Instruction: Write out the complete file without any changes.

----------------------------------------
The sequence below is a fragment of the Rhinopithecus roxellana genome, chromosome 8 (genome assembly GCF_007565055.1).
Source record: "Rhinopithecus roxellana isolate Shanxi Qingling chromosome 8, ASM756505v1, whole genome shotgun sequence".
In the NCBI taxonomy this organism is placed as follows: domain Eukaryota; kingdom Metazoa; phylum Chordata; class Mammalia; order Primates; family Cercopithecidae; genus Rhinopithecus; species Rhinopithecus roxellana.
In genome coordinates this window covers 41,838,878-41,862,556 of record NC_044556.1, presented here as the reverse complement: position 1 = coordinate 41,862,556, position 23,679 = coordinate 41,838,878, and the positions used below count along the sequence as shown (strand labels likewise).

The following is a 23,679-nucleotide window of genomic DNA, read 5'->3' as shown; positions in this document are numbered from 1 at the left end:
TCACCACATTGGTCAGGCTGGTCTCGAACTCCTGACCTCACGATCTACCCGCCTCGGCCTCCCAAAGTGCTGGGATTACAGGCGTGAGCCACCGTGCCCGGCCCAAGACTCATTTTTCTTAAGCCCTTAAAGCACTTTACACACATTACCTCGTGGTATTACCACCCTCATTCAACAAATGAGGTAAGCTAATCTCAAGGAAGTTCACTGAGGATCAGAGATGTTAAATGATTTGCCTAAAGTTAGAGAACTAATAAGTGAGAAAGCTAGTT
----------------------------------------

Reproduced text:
The sequence below is a fragment of the Rhinopithecus roxellana genome, chromosome 8 (genome assembly GCF_007565055.1).
Source record: "Rhinopithecus roxellana isolate Shanxi Qingling chromosome 8, ASM756505v1, whole genome shotgun sequence".
In the NCBI taxonomy this organism is placed as follows: domain Eukaryota; kingdom Metazoa; phylum Chordata; class Mammalia; order Primates; family Cercopithecidae; genus Rhinopithecus; species Rhinopithecus roxellana.
In genome coordinates this window covers 41,838,878-41,862,556 of record NC_044556.1, presented here as the reverse complement: position 1 = coordinate 41,862,556, position 23,679 = coordinate 41,838,878, and the positions used below count along the sequence as shown (strand labels likewise).

The following is a 23,679-nucleotide window of genomic DNA, read 5'->3' as shown; positions in this document are numbered from 1 at the left end:
TCACCACATTGGTCAGGCTGGTCTCGAACTCCTGACCTCACGATCTACCCGCCTCGGCCTCCCAAAGTGCTGGGATTACAGGCGTGAGCCACCGTGCCCGGCCCAAGACTCATTTTTCTTAAGCCCTTAAAGCACTTTACACACATTACCTCGTGGTATTACCACCCTCATTCAACAAATGAGGTAAGCTAATCTCAAGGAAGTTCACTGAGGATCAGAGATGTTAAATGATTTGCCTAAAGTTAGAGAACTAATAAGTGAGAAAGCTAGTT